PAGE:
Over the past few decades, there has been a substantial shift from active to passive investment strategies. This shift has occurred as investors have become more aware of the persistent failure of active management, as demonstrated in the S&P Dow Jones biannual Indices Versus Active (SPIVA) reports.
A January 2019 Federal Reserve Bank of Boston study, “The Shift from Active to Passive Investing: Potential Risks to Financial Stability?”, found that “Passive funds made up 45% of the assets under management (AUM) in equity funds and 26% for bond funds at the end of 2017, whereas both shares were less than 5% in 2005.”
Wall Street has been attacking and ridiculing passive investing for decades. Among the arguments are that the rise of passive investing results in a reduction in price discovery efforts, leading to prices being distorted and capital allocated inefficiently. This occurs because indexing either has too large an influence on prices or it inhibits price discovery because it lowers aggregate market trading volume.
The great irony is that if indexing’s popularity were distorting prices, active managers should be cheering, not ranting against its use, as it would provide them easy pickings, allowing them to outperform. (Note that if money flowing into passive funds distorts prices, it could still make it difficult for active managers while it is occurring, as distortions could persist as long as the flow continued. Eventually, though, the opportunity would manifest itself.) In reality, the rise of indexing has coincided with a dramatic fall in the percentage of active managers outperforming on a risk-adjusted basis.
As evidence of the declining ability of active management to deliver alpha, the study “Conviction in Equity Investing” by Mike Sebastian and Sudhakar Attaluri, which appeared in the Summer 2014 issue of The Journal of Portfolio Management, found that the percentage of skilled managers was about 20% in 1993. By 2011, it had fallen to just 1.6%.
This closely matches the result of the 2010 paper “Luck versus Skill in the Cross-Section of Mutual Fund Returns.” The authors, Eugene Fama and Kenneth French, found that only managers in the 98th and 99th percentiles showed evidence of statistically significant skill. On an after-tax basis, that 2% would be even lower.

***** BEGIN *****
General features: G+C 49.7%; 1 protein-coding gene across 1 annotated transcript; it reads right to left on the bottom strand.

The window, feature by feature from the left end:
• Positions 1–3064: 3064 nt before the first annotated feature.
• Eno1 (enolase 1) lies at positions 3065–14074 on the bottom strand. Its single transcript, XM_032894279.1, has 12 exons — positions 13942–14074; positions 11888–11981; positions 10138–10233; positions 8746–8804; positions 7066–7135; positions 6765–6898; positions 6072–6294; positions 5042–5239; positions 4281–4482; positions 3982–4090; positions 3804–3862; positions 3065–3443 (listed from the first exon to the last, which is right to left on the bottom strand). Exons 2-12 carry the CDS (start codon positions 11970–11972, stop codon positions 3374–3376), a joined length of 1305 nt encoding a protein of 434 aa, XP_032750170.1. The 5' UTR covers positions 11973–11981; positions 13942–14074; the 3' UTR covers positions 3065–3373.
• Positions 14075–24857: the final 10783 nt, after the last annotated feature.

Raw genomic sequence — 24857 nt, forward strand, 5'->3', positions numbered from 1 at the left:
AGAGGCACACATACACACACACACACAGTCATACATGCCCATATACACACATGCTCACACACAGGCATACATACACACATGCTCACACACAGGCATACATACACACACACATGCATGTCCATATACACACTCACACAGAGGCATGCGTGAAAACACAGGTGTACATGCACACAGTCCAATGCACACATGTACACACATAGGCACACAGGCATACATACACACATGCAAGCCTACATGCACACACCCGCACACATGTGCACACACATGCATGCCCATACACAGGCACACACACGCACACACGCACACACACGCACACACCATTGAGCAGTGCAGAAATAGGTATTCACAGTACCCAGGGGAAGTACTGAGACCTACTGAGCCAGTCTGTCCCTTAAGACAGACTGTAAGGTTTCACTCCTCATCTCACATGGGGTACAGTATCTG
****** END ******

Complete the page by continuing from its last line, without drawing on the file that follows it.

Vanguard’s research team contributed to the debate on the negative impact of passive investing on the price discovery function with its March 2019 study “A Drop in the Bucket: Indexing’s Share of U.S. Trading Activity.” To test the impact of indexing on price discovery, Vanguard measured not only turnover but cash-flow-induced trading.
Following is a summary of its findings:
- Despite the rise of indexing, total trading volume has been trending up.
- Since most indexing strategies have low turnover and trade at the margins of a large list of securities, their impact on trading activity and price discovery is minimal.
- Their base case yielded an estimate of approximately just 1% of all trading activity done by indexing strategies. Even under extreme assumptions, their estimates remained below 5%.
- Price discovery is driven by active market participants such as high-frequency traders (which account for about 50% of trading), hedge funds and individual investors.
You lose credibility when you try to claim that the segment of the market that accounts for between 1% and 5% of all trading activity is causing a distortion of market prices. Yet we hear this all the time.
One example of this type of criticism was an article titled “What No One Told You About Passive Investing.” Produced by Morgan Stanley, the thrust of the paper was that the “exodus from active to passive funds may be reaching bubble-like proportions, driven by an exaggerated critique of active management.”
It’s also hard to make the case that the price discovery function has been impaired (implying that securities are mispriced) when trading volume has been rising and the percentage of active managers outperforming has been on a steep decline for the past 20 years. Yet we hear this all the time as well.
Don’t be fooled by such criticisms. They all come from people and firms who don’t have your interests at heart. That is why they are not fiduciaries and fight to prevent being required to act solely in your interests.
Larry Swedroe is the director of research for The BAM Alliance, a community of more than 130 independent registered investment advisors throughout the country.